JTF GovernorsElectionJTF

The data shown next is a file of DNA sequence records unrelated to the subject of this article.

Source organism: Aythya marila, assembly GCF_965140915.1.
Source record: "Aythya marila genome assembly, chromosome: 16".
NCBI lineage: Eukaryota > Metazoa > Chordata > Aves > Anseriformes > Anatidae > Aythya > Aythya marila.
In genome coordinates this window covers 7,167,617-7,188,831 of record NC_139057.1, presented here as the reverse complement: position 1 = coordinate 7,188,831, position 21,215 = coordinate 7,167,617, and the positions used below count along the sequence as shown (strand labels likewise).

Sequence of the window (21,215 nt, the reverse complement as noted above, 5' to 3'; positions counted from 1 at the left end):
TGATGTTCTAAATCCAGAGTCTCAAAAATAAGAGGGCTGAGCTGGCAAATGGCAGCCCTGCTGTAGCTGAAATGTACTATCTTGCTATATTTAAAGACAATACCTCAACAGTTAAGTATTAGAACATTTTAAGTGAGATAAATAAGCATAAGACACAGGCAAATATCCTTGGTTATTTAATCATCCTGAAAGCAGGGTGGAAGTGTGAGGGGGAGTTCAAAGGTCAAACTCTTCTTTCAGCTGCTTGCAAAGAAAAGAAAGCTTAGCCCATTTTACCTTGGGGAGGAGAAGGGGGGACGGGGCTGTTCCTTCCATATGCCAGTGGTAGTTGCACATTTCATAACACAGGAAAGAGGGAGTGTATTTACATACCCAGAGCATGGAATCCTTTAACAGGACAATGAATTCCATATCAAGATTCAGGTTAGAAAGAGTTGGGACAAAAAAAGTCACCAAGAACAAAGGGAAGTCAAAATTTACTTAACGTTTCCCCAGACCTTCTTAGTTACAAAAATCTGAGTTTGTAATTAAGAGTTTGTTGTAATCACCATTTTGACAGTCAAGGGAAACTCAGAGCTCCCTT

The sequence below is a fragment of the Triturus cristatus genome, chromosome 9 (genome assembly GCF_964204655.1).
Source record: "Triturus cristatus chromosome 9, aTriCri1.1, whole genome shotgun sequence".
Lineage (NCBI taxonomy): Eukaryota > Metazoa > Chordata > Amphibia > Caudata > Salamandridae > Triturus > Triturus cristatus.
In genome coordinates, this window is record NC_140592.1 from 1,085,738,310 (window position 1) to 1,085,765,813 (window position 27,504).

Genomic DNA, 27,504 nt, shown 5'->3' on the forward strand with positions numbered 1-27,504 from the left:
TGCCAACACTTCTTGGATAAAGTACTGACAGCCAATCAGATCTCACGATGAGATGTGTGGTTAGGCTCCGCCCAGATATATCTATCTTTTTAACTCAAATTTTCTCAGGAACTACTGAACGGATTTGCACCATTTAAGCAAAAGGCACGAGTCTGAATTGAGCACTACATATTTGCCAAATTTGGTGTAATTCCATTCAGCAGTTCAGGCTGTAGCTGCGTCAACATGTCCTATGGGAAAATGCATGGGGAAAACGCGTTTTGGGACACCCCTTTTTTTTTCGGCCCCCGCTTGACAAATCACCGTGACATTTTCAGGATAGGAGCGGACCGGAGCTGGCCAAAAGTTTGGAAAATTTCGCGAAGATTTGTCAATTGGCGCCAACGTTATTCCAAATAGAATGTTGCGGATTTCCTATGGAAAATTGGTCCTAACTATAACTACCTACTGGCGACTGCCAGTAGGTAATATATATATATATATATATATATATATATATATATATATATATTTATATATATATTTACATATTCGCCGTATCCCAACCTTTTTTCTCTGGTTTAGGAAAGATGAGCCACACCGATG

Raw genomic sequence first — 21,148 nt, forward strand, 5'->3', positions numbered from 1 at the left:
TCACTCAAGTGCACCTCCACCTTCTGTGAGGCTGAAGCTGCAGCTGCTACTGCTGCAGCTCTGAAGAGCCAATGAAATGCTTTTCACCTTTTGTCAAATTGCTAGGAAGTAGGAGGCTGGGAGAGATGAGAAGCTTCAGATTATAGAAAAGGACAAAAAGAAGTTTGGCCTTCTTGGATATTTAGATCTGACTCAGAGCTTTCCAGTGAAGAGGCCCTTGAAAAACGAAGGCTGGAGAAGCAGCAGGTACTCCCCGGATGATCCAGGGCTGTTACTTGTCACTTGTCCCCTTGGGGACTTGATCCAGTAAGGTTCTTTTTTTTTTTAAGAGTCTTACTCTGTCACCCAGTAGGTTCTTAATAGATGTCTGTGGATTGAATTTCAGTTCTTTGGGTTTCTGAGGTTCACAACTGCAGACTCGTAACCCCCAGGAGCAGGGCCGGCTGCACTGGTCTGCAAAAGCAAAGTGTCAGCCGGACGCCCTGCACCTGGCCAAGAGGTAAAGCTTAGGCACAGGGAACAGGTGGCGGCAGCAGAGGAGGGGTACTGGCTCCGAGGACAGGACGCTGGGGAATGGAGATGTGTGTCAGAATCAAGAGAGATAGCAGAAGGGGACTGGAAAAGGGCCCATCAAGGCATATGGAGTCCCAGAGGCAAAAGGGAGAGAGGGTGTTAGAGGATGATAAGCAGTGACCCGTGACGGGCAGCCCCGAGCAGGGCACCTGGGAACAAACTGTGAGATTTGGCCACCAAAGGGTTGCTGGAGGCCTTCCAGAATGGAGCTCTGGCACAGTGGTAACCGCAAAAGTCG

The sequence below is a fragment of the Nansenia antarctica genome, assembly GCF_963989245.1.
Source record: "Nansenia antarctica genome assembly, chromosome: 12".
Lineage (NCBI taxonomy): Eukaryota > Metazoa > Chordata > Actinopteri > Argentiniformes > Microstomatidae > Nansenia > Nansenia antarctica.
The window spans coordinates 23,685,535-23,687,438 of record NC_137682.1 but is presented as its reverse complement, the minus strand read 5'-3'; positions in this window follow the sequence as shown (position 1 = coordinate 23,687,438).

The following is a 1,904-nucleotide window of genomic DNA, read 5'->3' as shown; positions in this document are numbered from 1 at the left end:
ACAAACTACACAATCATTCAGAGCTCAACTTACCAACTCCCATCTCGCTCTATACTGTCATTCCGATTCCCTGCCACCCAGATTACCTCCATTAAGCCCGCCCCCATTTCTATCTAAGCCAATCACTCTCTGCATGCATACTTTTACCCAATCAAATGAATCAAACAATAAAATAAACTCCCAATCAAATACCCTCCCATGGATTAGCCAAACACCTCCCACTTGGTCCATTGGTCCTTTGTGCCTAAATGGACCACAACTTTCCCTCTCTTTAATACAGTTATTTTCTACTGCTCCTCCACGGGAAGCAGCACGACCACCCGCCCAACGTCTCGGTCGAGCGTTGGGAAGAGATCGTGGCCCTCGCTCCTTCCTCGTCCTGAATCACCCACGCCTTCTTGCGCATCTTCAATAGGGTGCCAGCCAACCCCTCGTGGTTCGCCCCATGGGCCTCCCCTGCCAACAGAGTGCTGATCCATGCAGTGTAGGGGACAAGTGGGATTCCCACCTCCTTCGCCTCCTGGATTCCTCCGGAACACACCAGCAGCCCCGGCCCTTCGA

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The California governor’s election is one of the most closely watched of the 36 states that will elect a governor this fall. Currently, there are 28 Republican governors and 22 Democratic governors in office. Of the 36 contests, 13 Republicans and 13 Democrats are up for reelection, and there are 10 open gubernatorial seats, nine of which are now occupied by Republicans. In California, widely considered a solidly “blue” or Democratic state, Republican governor Arnold Schwarzenegger has held a double-digit lead over Democratic State Treasurer Phil Angelides in every monthly PPIC Statewide Survey since July. Republicans have outnumbered Democrats in the California governor’s office. Of the 38 California governors, 21 have been Republicans, 11 have been Democrats, and six were from other parties. Six of the last 10 governors have been Republicans. For 26 of the past 40 years, California’s governors have served in a “divided government,” with at least one legislative house controlled by the other party. Jerry Brown and Gray Davis had Democratic-majority legislatures, while Ronald Reagan had a Republican-controlled legislature for only one year. A second term for incumbents has been routine for California governors. The last California governor to fail in a bid to be reelected for a second term was Democrat Culbert Olson in 1942. Since then, every governor has run for and been elected to a second term. Earl Warren was elected to a third term, Pat Brown was not, and governors were limited to two terms in 1990. California governors have been predominantly white men born outside of the state. Only seven governors throughout California’s history were California natives, while 29 were born in other states, and two were foreign-born, Arnold Schwarzenegger, born in Austria, and John Downey, from Ireland. Californians have yet to elect a woman, an African American, or an Asian American as governor. The state has had one Hispanic governor, Romualdo Pacheco, Jr., in 1875. Most California governors have had an active career in government. Nearly all of California’s 38 governors had previously served in government before they were elected, in state, national, and local offices. Most governors served in the state legislature or in an executive branch office such as lieutenant governor, state treasurer, attorney general, controller, and secretary of state. Several governors were active in national politics after leaving office: five served in the U.S. Senate, and one in the U.S. House of Representatives; Earl Warren, a former district attorney, was appointed Chief Justice of the United States, and Ronald Reagan went on to become President. Voter turnout in governor’s elections is falling and reached a low in November 2002. Voter turnout among eligible adults in a governor’s election hit a record high in 1938, when Culbert Olson was elected, with turnout of 66.8% of eligible adults and 74.7% of registered voters. In seven of the eight general elections since 1974, fewer than half of the eligible adults have voted for governor. Since 1990, voter turnout has averaged 41.4 percent for eligible adults and 56.8 percent for registered voters. Turnout reached a new low in 2002, the year Gray Davis was reelected (36.1% of eligible adults; 50.6% of registered voters). Despite the state’s population growth, more voters went to the polls in November 1990 (7.9 million) than in the November 2002 election (7.7 million). Only one governor faced a recall and was replaced by the voters. The recall provision in the California constitution allows for a statewide vote to remove an elected official from office and to elect a replacement candidate on the same ballot. Many governors in recent decades faced the threat of recall, but Gray Davis in October 2003 was the only governor to actually face one. He was removed from office by a 55 to 45 percent vote in a special election and was replaced by Arnold Schwarzenegger, who received 48.6 percent of the votes, the most among 135 candidates. Public Policy Institute of California 415-291-4400 www.ppic.org Governor’s Elections in California United States Governors by Party Affiliation California Governors by Party Affiliation 6 11 S o urc e : New Yo rk Times, 2006 Electio n Guide Dem ocrat Republican 21 Number of Governors S o urc e : Califo rnia State Library, Go verno r's Gallery Dem ocrat Republican Other 2002 Governor's Election 2003 Vote to Recall Governor Gray Davis (47%) Bill Simon (42%) No (45%) Yes (55%) S o urc e : Califo rnia Secretary o f State, S o urc e : Califo rnia Secretary o f State, Statement o f Vo te, 2002 General Electio n Statement o f Vo te, 2003 Statewide Special Electio n Preference for Governor in 2006 100 Schw arzenegger Angelides 80 Don't know Other candidates Voter Turnout in California's Gubernatorial Elections 100 80 60 60 Percent likely voters 40 40 % Eligible 20 20 % Registered 0 July August September October S o urc e : P P IC Statewide Surveys, July, A ugust, September, and Octo ber 2006 0 1910 1922 1934 1946 1958 1970 1982 1994 2002 S o urc e : Califo rnia Secretary o f State, Statement o f Vo te, 2002 General Electio n: Co mparative Vo ter Registratio n and P articipatio n in Statewide Electio ns - 1910 - 2002 Public Policy Institute of California 415-291-4400 www.ppic.org" ["post_date_gmt"]=> string(19) "2017-05-20 09:38:46" ["comment_status"]=> string(4) "open" ["ping_status"]=> string(6) "closed" ["post_password"]=> string(0) "" ["post_name"]=> string(24) "jtf_governorselectionjtf" ["to_ping"]=> string(0) "" ["pinged"]=> string(0) "" ["post_modified"]=> string(19) "2017-05-20 02:38:46" ["post_modified_gmt"]=> string(19) "2017-05-20 09:38:46" ["post_content_filtered"]=> string(0) "" ["guid"]=> string(66) "http://148.62.4.17/wp-content/uploads/JTF_GovernorsElectionJTF.pdf" ["menu_order"]=> int(0) ["post_mime_type"]=> string(15) "application/pdf" ["comment_count"]=> string(1) "0" ["filter"]=> string(3) "raw" ["status"]=> string(7) "inherit" ["attachment_authors"]=> bool(false) }